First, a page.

To Survive, Seeso Should Brand Itself As The Go-To Source For Stand-Up Comedy

News & Culture Writer
06.21.17

Seeso

In mid June, Variety suggested the end times were near for the current business model of NBC’s comedy-centric streaming platform, Seeso, which premiered January 2016 with the promise of being site for comedy lovers of all stripes and a streaming library that included Saturday Night Live, current late night programming, and Monty Python’s Flying Circus. Now the company has reportedly been “laying off staff members as part of an ongoing change,” while other “staffers are being reassigned to other units within NBCUniversal Digital Enterprises.” The news comes just over a month after Vulture learned Evan Shapiro, the executive vice president of NBCUniversal Digital Enterprises who launched Seeso, would be stepping down from his post as Maggie Suniewick, the digital wing’s newly promoted president, took over.

Despite the apparent “re-organization,” however, Variety and Vulture report new original programming — like the fictional Tonight Show tale There’s… Johnny! — will continue to premiere through 2017. After that it’s anybody’s guess, as the latter cites multiple sources who believe “the service is, for all intents and purposes, on its way out.” In followup emails, Uproxx has learned that “no decisions have been made at this time,” and “it’s currently business as usual” at Seeso. Whether or not this continues to be true remains to be seen, but with Shapiro’s departure and the churning rumor mill, things aren’t looking so great.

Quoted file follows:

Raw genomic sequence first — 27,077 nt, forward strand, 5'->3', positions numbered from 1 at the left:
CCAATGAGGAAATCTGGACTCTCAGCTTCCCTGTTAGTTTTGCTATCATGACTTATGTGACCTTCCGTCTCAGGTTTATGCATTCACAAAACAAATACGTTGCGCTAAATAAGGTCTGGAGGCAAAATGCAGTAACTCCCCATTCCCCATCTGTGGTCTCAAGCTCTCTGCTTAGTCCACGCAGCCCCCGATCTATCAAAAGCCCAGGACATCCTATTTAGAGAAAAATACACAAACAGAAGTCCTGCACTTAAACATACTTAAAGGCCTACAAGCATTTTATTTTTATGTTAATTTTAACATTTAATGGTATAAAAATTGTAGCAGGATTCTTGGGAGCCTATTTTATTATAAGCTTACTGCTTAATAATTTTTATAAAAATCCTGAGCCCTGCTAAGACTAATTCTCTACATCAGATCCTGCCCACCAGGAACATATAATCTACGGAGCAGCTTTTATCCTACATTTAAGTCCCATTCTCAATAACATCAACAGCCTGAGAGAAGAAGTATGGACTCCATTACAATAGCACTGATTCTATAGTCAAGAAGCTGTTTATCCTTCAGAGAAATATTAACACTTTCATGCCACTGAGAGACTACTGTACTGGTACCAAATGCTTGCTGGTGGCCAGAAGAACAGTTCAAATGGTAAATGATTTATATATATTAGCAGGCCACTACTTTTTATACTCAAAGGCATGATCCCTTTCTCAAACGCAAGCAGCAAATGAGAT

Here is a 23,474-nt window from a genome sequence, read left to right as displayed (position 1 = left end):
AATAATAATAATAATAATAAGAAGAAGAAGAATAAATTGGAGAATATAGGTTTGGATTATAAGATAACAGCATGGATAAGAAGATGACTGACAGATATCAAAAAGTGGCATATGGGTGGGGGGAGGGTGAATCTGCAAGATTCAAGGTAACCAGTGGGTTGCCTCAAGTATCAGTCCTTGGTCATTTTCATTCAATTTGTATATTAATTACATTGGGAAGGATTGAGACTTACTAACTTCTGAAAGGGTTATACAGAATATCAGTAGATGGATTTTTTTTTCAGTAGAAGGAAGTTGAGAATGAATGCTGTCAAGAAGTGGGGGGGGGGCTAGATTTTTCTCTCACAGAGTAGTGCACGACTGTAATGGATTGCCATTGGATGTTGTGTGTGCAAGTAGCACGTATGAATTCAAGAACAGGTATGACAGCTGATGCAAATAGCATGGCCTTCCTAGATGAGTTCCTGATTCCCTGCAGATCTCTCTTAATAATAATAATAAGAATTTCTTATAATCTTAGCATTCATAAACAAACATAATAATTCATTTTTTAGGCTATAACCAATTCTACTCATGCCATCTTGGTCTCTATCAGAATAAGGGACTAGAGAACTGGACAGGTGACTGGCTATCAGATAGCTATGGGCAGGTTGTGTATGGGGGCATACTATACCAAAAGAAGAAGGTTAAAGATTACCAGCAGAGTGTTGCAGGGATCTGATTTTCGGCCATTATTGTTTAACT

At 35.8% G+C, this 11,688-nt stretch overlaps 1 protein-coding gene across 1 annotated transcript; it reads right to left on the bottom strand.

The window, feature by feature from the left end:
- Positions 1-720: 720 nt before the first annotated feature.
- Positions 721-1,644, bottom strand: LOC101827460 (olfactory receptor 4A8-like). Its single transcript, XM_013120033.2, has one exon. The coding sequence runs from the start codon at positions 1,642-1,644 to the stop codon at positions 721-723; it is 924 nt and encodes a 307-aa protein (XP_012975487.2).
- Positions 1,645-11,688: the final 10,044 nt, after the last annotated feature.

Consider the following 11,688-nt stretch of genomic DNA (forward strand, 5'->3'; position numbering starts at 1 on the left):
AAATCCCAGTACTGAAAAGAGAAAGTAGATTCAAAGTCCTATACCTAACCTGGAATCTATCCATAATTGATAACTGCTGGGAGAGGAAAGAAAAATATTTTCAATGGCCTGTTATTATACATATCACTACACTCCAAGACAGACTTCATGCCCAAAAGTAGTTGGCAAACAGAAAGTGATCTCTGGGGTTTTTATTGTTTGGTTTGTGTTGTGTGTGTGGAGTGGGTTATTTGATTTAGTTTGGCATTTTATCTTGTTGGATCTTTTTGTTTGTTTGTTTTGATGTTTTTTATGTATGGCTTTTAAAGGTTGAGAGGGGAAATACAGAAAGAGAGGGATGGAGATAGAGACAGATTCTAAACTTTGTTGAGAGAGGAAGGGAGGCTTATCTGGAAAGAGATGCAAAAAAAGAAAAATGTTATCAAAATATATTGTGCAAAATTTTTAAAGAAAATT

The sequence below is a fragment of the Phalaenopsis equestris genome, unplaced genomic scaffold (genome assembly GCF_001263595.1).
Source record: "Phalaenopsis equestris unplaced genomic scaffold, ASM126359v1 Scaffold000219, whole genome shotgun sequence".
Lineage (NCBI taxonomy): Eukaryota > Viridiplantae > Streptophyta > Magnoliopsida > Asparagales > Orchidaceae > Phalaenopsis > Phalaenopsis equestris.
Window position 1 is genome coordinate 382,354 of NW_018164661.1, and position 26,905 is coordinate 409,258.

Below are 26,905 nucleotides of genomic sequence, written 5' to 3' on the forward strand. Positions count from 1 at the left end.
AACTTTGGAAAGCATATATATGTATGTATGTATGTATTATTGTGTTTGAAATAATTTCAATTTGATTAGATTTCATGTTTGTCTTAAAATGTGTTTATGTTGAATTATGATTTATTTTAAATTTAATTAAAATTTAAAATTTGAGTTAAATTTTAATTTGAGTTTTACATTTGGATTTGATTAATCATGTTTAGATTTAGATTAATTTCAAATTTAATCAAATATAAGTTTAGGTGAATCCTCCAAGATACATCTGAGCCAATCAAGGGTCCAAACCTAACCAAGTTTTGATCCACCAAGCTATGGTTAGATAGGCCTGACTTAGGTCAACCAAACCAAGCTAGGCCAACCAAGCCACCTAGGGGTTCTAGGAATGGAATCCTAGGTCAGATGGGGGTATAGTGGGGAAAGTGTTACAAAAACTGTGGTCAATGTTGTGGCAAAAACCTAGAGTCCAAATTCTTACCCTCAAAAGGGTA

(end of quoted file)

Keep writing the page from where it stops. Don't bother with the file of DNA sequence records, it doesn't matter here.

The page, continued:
There’s a chance to reverse this, however, and it rests with something the service is already doing well. For as entertaining as shows like Hidden America with Jonah Ray and Take My Wife are, the streaming platform has distributed some of the best specials of the past 18 months. Recognizable names like Janeane Garofalo and Brian Posehn count themselves among these offerings, but the real goods lie in material offered by lesser-known acts like former SNL player Sasheer Zamata and experimental wunderkind Rory Scovel. If the powers that be concentrated their efforts on producing or securing the rights to similarly fantastic hours from up-and-coming comedians, re-branded themselves accordingly, and began targeting an underserved audience of stand-up fans, Seeso just might survive.

“Hold on a minute,” you’re probably thinking. “The Netflix comedy boom is in full swing, so what’s the point of competing against that?” It’s a fair question, as the streaming giant recently premiered one new special a week in May — including new releases by Tracy Morgan, Norm Macdonald and Sarah Silverman. The service also released new specials by Lady Dynamite‘s Maria Bamford and The Daily Show‘s Hasan Minhaj, entertainers who aren’t as well known for their stand-up. Yet Netflix got its start propelling comics like Brooklyn Nine-Nine‘s Chelsea Peretti and Chelsea Lately alum Jen Kirkman, so there’s no reason why Seeso cannot do (or continue doing) the same.

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